Yesterday morning in church a friend told me how much she was enjoying reading my blog posts. She said, “I can’t seem to figure out how to comment, though.” I can completely identify with that. I’m so technically challenged that in my frustration sometimes I don’t even try to figure it out. It hurts my brain. I’m not saying that’s how my friend feels, but I get where she’s coming from. She shared with me a very interesting perspective she had on my last post, “When Helping Someone Doesn’t Make Sense.” I’ve been thinking about it all morning. Thank you, Jill, for causing me to stretch my brain and think more deeply. If you haven’t read my previous post, you’ll need to do that so you’ll understand this post better.
I’ve replayed over and over again that day when I offered to give a young woman twenty dollars worth of gas to put in her van. I never asked her if she was out of gas. I just assumed she was so I’m going to continue with that assumption. Why would a pregnant young woman spend hours at a convenience store parking lot in the wind and chill holding up a cardboard sign that read, Need Gas, if she wasn’t on a near empty tank? I had been confused by the fact that God had directed me to help her only to discover her tank was nearly full and didn’t even need the twenty dollars worth. My friend, Jill, said her first thought was this: Because gas spilled over before the nozzle clicked, what if God supernaturally blessed both the young woman and myself by filling her tank to overflowing?
Wow. What if……
I thought about the Old Testament passage in 1 Kings 17:7-16. There was a famine in the land of Israel. By the word of the prophet Elijah, God had shut up the heavens and withheld rain. God’s people had continually rebelled against Him while under the rule of evil kings like Ahab who led them astray. God provided for Elijah during this famine, though, by sheltering him beside a brook and sending the ravens to feed him. When the brook dried up, God sent him to a widow in the town of Zarephath who would feed him with the last of her flour. She and her son were starving. This is what Elijah said to her:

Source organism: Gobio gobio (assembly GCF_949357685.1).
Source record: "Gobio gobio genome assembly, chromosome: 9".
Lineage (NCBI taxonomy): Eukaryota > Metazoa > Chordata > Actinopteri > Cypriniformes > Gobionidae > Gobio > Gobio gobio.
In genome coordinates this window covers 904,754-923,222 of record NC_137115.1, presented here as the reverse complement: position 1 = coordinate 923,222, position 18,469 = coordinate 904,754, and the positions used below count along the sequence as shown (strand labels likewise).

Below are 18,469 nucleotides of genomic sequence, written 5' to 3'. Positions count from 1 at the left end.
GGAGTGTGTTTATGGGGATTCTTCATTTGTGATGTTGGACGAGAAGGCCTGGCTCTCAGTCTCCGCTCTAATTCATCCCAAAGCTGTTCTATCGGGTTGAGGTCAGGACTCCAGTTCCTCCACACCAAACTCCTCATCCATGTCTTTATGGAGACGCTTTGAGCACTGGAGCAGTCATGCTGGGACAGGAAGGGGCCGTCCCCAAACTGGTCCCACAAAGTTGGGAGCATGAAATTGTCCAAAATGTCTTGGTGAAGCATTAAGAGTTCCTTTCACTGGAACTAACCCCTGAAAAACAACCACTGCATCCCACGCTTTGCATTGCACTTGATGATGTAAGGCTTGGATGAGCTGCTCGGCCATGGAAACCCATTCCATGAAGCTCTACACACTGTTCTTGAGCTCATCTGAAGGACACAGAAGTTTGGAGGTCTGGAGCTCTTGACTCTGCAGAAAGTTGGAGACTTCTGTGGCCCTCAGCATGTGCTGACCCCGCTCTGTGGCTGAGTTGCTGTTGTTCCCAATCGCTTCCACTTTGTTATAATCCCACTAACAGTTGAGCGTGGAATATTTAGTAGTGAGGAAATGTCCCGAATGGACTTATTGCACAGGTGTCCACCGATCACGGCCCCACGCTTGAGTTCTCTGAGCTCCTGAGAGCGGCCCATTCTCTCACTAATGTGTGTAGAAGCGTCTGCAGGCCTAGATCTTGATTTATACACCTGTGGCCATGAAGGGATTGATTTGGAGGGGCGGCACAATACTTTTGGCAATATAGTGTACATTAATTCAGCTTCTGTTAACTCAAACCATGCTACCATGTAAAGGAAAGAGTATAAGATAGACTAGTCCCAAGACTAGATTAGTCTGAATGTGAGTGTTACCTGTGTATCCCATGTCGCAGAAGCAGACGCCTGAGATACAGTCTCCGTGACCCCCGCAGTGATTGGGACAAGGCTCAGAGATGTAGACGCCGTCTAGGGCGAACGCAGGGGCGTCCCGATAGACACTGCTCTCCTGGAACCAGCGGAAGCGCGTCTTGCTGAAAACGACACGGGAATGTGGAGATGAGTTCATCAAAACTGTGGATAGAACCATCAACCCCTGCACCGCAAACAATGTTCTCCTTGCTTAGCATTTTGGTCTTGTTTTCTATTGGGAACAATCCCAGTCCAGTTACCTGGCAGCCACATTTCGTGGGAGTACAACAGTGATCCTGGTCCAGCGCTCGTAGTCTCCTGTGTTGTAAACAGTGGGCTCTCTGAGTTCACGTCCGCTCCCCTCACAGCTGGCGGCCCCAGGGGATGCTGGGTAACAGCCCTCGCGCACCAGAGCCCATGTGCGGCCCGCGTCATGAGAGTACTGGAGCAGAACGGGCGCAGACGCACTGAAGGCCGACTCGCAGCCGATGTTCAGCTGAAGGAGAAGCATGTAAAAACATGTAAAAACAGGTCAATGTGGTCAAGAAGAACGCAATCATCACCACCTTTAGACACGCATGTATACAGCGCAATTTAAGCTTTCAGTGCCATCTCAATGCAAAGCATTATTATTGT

“Don’t be afraid. Go home and do as you have said. But first make a small cake of bread for me from what you have and bring it to me and then make something for yourself and your son. For this is what the Lord, the God of Israel, says: ‘The jar of flour will not be used up and the jug of oil will not run dry until the day the Lord gives rain on the land.'”
The widow did as Elijah instructed and, behold, there was food every day for them as long as Elijah remained in her home and until God sent rain. The jar of flour was not used up and the jug of oil did not run dry.
There are some beautiful truths here:
God performs miracles.
Picture a jar of flour that had been scraped dry. Nothing gone to waste. No money to buy more. Yet, every day, the widow would reach in and find enough for her daily bread. Not just enough for her and her son, but for a stranger, as well. A man she had never met before. A man in need just like herself.
Picture a jug of oil that had been drained of its last drop. Nothing gone to waste. No money to buy more. Yet, every day, the widow would turn it upside down and out would pour enough for her daily needs. Not just enough for her and her son, but for a stranger, as well. A man she had never met before. I man in need just like herself.
I heard a friend teach on this passage several years ago and I’ve never forgotten this one truth: I am not the oil.
Oh, dear…I feel the tears pooling in my eyes.
I am not the oil. But, I know Who is! And He never ceases to amaze me. He is God of wonders and He is the same God today that He was when He fed the widow of Zarephath. All she really needed was a heart with a willingness to obey. She did as Elijah, the man of God, instructed her to do and God blessed her. It was a miracle.
We’re all vessels…whether a jug or a jar or gas nozzle…we’re all to be vessels in God’s hands. He can take a little and fill to the brim. So much so that when we’re tipped over we pour and pour and pour…
…and those God puts in our path of blessing are swept up in the overflow of God’s goodness.
Was it a miracle that God performed before my very eyes when I helped a stranger in distress? Was it a miracle when He filled her gas tank to overflowing and it spilled over, down the side of her rickety old van and onto my feet? What if…
I think that anytime we step out in faith to help someone in need, God performs a miracle. Through me, He provides, protects, and preserves. It may not look like it to me, but it does to the one who receives my help. My only hope is that even though I didn’t understand it at the time, that young woman did. My hope is that she knows God is really the oil…